Tips from the Pros: Tips from an Old File

from Paula Stuart Warren

I am taking some of my own advice and checking old files–tossing duplicate items, things no longer needed, and outdated items. I was doing this to get ready for a mini-family reunion. I chuckled a few times at notes I made as I listened to lectures in the early 1980s. (Wasn’t that just yesterday?) Much of what I found still applies today:

  • If a family disappears, check the locations of the wife’s family. People often moved with the wife’s family.
  • If a family disappears, look westward. Pay attention to when homestead land opened in various states.
  • Surname spelling doesn’t count; your family may not have known how to spell the name, or the clergy entering their details into a record book may not have been familiar with the language your ancestors spoke.
  • Always keep maps handy and pay attention to city, county, and state boundary changes.
  • If your ancestor does not appear in a county history, try for their siblings or in-laws.
  • Your family may not have moved–the town or county line may have moved.
  • Don’t forget to look for the records of siblings. Those may hold some magic in the form of maiden names, places of origin, and may yield the descendant with the family Bible.

I also found a note talking about the 1910 U.S. census that was about to be opened to researchers. Just think, we now have the 1920 and 1930 available for research. And they are online and every-name indexed today!

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5 thoughts on “Tips from the Pros: Tips from an Old File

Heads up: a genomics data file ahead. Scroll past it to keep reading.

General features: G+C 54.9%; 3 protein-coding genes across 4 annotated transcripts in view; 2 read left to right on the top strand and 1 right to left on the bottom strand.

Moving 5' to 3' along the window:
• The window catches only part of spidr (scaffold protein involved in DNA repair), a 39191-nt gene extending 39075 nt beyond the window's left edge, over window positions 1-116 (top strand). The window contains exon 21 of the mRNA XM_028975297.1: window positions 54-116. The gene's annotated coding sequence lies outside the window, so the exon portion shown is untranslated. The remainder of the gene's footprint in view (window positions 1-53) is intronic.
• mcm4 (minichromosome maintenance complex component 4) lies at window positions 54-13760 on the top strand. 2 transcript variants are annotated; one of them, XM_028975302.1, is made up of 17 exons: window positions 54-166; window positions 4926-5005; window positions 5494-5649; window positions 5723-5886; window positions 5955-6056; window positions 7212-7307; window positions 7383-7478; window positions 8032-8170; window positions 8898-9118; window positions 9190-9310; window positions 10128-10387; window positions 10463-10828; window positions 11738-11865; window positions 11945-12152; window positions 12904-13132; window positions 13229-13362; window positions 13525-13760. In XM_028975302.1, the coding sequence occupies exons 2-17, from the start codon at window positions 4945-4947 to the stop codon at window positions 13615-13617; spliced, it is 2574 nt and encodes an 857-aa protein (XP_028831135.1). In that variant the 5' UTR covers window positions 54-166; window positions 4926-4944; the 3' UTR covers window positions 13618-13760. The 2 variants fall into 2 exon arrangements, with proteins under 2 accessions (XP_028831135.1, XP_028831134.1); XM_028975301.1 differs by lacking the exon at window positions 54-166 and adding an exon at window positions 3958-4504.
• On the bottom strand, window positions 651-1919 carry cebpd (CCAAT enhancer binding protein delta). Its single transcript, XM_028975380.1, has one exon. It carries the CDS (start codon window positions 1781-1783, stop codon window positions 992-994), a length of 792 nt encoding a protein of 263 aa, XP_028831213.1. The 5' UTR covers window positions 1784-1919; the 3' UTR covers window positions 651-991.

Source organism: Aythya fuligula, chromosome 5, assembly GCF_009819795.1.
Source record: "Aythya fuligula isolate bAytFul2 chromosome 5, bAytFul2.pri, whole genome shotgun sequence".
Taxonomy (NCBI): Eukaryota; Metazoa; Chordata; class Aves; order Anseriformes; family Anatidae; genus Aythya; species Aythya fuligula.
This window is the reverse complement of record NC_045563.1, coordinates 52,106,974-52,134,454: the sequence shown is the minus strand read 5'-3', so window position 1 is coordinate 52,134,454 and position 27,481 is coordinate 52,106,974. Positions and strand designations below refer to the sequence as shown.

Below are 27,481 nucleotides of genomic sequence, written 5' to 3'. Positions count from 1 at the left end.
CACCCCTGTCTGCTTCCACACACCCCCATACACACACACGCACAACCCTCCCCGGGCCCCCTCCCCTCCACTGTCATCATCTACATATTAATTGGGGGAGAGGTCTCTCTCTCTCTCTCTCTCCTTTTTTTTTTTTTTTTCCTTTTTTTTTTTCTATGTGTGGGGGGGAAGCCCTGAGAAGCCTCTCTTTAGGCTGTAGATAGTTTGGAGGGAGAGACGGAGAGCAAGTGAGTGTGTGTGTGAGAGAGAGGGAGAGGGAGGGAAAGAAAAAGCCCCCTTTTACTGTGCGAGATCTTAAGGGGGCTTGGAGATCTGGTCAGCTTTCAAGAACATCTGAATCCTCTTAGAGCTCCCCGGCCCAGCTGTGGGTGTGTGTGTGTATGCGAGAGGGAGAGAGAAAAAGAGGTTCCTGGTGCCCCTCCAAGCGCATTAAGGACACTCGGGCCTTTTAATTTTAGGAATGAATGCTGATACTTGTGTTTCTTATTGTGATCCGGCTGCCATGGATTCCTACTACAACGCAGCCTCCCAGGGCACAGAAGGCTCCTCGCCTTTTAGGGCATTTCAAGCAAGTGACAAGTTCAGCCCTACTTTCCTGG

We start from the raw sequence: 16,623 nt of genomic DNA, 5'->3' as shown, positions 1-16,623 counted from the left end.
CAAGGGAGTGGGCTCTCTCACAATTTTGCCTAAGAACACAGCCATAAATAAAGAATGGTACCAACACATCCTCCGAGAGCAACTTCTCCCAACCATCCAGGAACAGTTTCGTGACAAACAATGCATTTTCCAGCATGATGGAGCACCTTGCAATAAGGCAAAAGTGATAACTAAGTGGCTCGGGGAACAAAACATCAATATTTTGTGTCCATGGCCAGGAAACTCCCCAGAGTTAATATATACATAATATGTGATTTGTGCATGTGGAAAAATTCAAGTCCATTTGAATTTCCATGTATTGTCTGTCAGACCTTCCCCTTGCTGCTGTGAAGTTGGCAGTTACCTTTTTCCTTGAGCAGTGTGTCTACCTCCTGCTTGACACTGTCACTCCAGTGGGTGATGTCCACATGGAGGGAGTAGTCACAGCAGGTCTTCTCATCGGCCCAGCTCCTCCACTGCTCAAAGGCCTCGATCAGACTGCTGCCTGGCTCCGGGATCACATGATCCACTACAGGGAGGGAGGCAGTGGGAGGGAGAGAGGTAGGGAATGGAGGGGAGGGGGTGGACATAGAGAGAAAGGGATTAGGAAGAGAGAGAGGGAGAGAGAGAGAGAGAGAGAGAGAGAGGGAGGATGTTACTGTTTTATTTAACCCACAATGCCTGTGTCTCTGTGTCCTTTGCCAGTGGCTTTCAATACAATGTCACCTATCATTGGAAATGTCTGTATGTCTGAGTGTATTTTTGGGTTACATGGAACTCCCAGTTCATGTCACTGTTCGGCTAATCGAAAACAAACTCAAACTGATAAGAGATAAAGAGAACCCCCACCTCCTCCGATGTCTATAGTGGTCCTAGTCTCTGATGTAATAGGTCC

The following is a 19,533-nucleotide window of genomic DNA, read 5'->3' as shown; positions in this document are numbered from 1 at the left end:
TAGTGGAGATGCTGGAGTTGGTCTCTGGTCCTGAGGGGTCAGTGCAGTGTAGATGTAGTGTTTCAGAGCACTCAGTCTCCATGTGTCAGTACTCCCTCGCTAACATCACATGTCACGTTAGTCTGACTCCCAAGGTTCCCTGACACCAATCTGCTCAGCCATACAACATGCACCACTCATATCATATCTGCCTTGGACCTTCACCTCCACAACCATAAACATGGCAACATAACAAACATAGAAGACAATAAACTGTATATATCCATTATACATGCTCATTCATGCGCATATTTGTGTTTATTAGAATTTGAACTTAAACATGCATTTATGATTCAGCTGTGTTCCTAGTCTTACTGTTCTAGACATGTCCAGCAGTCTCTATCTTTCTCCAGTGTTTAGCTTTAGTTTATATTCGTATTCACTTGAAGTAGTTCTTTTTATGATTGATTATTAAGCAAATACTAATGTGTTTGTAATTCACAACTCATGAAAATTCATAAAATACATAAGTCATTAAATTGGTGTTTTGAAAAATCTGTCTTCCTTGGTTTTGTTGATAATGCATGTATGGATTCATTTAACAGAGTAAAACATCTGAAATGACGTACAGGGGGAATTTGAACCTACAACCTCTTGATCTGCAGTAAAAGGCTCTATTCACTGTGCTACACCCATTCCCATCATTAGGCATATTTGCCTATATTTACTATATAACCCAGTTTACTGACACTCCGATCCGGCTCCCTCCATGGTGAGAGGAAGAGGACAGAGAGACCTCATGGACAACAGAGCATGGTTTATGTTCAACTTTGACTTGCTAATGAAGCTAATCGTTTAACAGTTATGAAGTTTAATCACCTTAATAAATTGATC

1. Seeing a note on the 1910 census is funny? I have an old letter where I bragged about our library now having the 1840 census on microfilm!

  2. Great ideas for we who are newbies! We can use all the hints we can find. I had an ancestor whom I just knew she had lived in Massachusetts but couldn’t find her. Come to find out, the state line had moved giving that piece of land to RI. So, not only the county was wrong, so was the state even though the family had stayed in the same house. (I wonder if taxes were any better???)

  3. My best find was many years ago when in a Courthouse in Montgomer Co. Va. I opened a bottom drawer of a filing cabinet
    and found in a folder the original marriage record laying loose of my ancestor in 1769. Never can tell what you might find.

  4. I am still giggling. Back in the late 70′s and early 80′s – the days of manual typewriters, waiting for what felt like endless weeks for the mailman, ordering census microfilm and then waiting for it to come in and running to my tiny small town library that owned one old microfilm reader – to search line by line by line…and being sooooo impressed when a cousin was actually able to photocopy the 1880 St. Louis Census from a microfilm reader!! Such technology – my sister and I were jealous! To have an actual photocopy of a census instead of all our handwritten or typewritten census forms -that we had to order from Everton!!

    Oh, yes, those were the days. They sure were exciting!

  5. While searching for my ancestors on British census pages, on several occasions I learned the maiden name of the wife because the widowed mother-in-law or another in-law was listed as living with the head of household.

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